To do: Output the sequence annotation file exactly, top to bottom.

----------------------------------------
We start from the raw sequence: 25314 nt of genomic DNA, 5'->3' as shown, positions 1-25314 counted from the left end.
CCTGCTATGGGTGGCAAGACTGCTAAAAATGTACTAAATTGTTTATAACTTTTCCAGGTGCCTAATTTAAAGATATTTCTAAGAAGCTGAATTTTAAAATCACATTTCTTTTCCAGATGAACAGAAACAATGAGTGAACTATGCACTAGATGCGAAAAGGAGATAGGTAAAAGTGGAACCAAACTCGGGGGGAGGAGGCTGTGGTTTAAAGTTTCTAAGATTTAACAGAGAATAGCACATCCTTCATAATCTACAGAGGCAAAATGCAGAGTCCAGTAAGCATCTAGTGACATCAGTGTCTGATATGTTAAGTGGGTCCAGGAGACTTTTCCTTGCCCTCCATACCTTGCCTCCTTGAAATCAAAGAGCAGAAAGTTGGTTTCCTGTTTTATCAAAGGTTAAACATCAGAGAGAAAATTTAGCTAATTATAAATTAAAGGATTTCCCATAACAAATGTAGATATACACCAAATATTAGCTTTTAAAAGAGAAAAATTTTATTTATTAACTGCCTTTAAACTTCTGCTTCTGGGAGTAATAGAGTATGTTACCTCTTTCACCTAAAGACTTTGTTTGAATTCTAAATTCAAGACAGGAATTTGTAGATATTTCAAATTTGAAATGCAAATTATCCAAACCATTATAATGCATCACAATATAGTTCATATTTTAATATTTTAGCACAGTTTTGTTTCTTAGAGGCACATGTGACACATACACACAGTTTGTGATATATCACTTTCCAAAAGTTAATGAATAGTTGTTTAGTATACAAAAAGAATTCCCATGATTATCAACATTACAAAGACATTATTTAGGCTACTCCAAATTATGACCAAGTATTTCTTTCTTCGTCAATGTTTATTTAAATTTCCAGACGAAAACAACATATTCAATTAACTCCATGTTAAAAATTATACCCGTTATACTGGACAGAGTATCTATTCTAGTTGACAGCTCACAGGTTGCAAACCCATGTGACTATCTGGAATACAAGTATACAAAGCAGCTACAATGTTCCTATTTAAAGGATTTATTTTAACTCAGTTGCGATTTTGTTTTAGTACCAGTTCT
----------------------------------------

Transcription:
We start from the raw sequence: 25314 nt of genomic DNA, 5'->3' as shown, positions 1-25314 counted from the left end.
CCTGCTATGGGTGGCAAGACTGCTAAAAATGTACTAAATTGTTTATAACTTTTCCAGGTGCCTAATTTAAAGATATTTCTAAGAAGCTGAATTTTAAAATCACATTTCTTTTCCAGATGAACAGAAACAATGAGTGAACTATGCACTAGATGCGAAAAGGAGATAGGTAAAAGTGGAACCAAACTCGGGGGGAGGAGGCTGTGGTTTAAAGTTTCTAAGATTTAACAGAGAATAGCACATCCTTCATAATCTACAGAGGCAAAATGCAGAGTCCAGTAAGCATCTAGTGACATCAGTGTCTGATATGTTAAGTGGGTCCAGGAGACTTTTCCTTGCCCTCCATACCTTGCCTCCTTGAAATCAAAGAGCAGAAAGTTGGTTTCCTGTTTTATCAAAGGTTAAACATCAGAGAGAAAATTTAGCTAATTATAAATTAAAGGATTTCCCATAACAAATGTAGATATACACCAAATATTAGCTTTTAAAAGAGAAAAATTTTATTTATTAACTGCCTTTAAACTTCTGCTTCTGGGAGTAATAGAGTATGTTACCTCTTTCACCTAAAGACTTTGTTTGAATTCTAAATTCAAGACAGGAATTTGTAGATATTTCAAATTTGAAATGCAAATTATCCAAACCATTATAATGCATCACAATATAGTTCATATTTTAATATTTTAGCACAGTTTTGTTTCTTAGAGGCACATGTGACACATACACACAGTTTGTGATATATCACTTTCCAAAAGTTAATGAATAGTTGTTTAGTATACAAAAAGAATTCCCATGATTATCAACATTACAAAGACATTATTTAGGCTACTCCAAATTATGACCAAGTATTTCTTTCTTCGTCAATGTTTATTTAAATTTCCAGACGAAAACAACATATTCAATTAACTCCATGTTAAAAATTATACCCGTTATACTGGACAGAGTATCTATTCTAGTTGACAGCTCACAGGTTGCAAACCCATGTGACTATCTGGAATACAAGTATACAAAGCAGCTACAATGTTCCTATTTAAAGGATTTATTTTAACTCAGTTGCGATTTTGTTTTAGTACCAGTTCT